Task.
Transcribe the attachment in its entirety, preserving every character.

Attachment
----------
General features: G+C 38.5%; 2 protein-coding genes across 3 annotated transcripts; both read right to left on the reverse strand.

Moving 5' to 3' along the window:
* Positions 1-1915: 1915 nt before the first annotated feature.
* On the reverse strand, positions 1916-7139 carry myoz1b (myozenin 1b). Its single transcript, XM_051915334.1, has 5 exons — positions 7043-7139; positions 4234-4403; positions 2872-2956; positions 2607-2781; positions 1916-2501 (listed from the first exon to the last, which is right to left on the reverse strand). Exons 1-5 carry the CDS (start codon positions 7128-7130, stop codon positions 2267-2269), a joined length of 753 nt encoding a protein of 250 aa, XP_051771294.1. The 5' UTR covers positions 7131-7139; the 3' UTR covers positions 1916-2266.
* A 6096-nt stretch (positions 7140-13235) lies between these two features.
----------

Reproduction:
General features: G+C 38.5%; 2 protein-coding genes across 3 annotated transcripts; both read right to left on the reverse strand.

Moving 5' to 3' along the window:
* Positions 1-1915: 1915 nt before the first annotated feature.
* On the reverse strand, positions 1916-7139 carry myoz1b (myozenin 1b). Its single transcript, XM_051915334.1, has 5 exons — positions 7043-7139; positions 4234-4403; positions 2872-2956; positions 2607-2781; positions 1916-2501 (listed from the first exon to the last, which is right to left on the reverse strand). Exons 1-5 carry the CDS (start codon positions 7128-7130, stop codon positions 2267-2269), a joined length of 753 nt encoding a protein of 250 aa, XP_051771294.1. The 5' UTR covers positions 7131-7139; the 3' UTR covers positions 1916-2266.
* A 6096-nt stretch (positions 7140-13235) lies between these two features.